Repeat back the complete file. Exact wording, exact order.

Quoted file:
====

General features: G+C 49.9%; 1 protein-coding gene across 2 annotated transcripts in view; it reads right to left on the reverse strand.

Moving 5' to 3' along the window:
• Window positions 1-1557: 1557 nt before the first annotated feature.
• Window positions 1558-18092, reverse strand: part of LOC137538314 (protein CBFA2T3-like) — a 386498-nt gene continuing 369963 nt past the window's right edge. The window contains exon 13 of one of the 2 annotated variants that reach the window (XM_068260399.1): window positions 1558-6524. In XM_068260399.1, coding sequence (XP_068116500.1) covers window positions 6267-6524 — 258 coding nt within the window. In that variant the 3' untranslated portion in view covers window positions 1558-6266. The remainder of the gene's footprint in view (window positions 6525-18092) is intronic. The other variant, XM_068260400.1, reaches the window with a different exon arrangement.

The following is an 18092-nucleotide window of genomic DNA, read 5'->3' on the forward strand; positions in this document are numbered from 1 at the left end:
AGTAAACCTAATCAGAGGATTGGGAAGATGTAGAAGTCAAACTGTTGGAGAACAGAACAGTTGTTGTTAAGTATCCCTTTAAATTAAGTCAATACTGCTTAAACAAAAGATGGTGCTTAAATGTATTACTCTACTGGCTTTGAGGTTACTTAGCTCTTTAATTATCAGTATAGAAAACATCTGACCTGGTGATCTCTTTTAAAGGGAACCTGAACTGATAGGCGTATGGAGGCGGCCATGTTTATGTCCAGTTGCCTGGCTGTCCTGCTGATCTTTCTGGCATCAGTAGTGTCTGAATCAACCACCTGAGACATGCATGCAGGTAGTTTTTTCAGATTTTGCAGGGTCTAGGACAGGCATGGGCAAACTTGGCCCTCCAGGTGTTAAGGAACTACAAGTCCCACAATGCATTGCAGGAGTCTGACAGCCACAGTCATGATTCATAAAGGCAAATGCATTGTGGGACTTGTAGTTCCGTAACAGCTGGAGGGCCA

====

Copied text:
General features: G+C 49.9%; 1 protein-coding gene across 2 annotated transcripts in view; it reads right to left on the reverse strand.

Moving 5' to 3' along the window:
• Window positions 1-1557: 1557 nt before the first annotated feature.
• Window positions 1558-18092, reverse strand: part of LOC137538314 (protein CBFA2T3-like) — a 386498-nt gene continuing 369963 nt past the window's right edge. The window contains exon 13 of one of the 2 annotated variants that reach the window (XM_068260399.1): window positions 1558-6524. In XM_068260399.1, coding sequence (XP_068116500.1) covers window positions 6267-6524 — 258 coding nt within the window. In that variant the 3' untranslated portion in view covers window positions 1558-6266. The remainder of the gene's footprint in view (window positions 6525-18092) is intronic. The other variant, XM_068260400.1, reaches the window with a different exon arrangement.

The following is an 18092-nucleotide window of genomic DNA, read 5'->3' on the forward strand; positions in this document are numbered from 1 at the left end:
AGTAAACCTAATCAGAGGATTGGGAAGATGTAGAAGTCAAACTGTTGGAGAACAGAACAGTTGTTGTTAAGTATCCCTTTAAATTAAGTCAATACTGCTTAAACAAAAGATGGTGCTTAAATGTATTACTCTACTGGCTTTGAGGTTACTTAGCTCTTTAATTATCAGTATAGAAAACATCTGACCTGGTGATCTCTTTTAAAGGGAACCTGAACTGATAGGCGTATGGAGGCGGCCATGTTTATGTCCAGTTGCCTGGCTGTCCTGCTGATCTTTCTGGCATCAGTAGTGTCTGAATCAACCACCTGAGACATGCATGCAGGTAGTTTTTTCAGATTTTGCAGGGTCTAGGACAGGCATGGGCAAACTTGGCCCTCCAGGTGTTAAGGAACTACAAGTCCCACAATGCATTGCAGGAGTCTGACAGCCACAGTCATGATTCATAAAGGCAAATGCATTGTGGGACTTGTAGTTCCGTAACAGCTGGAGGGCCA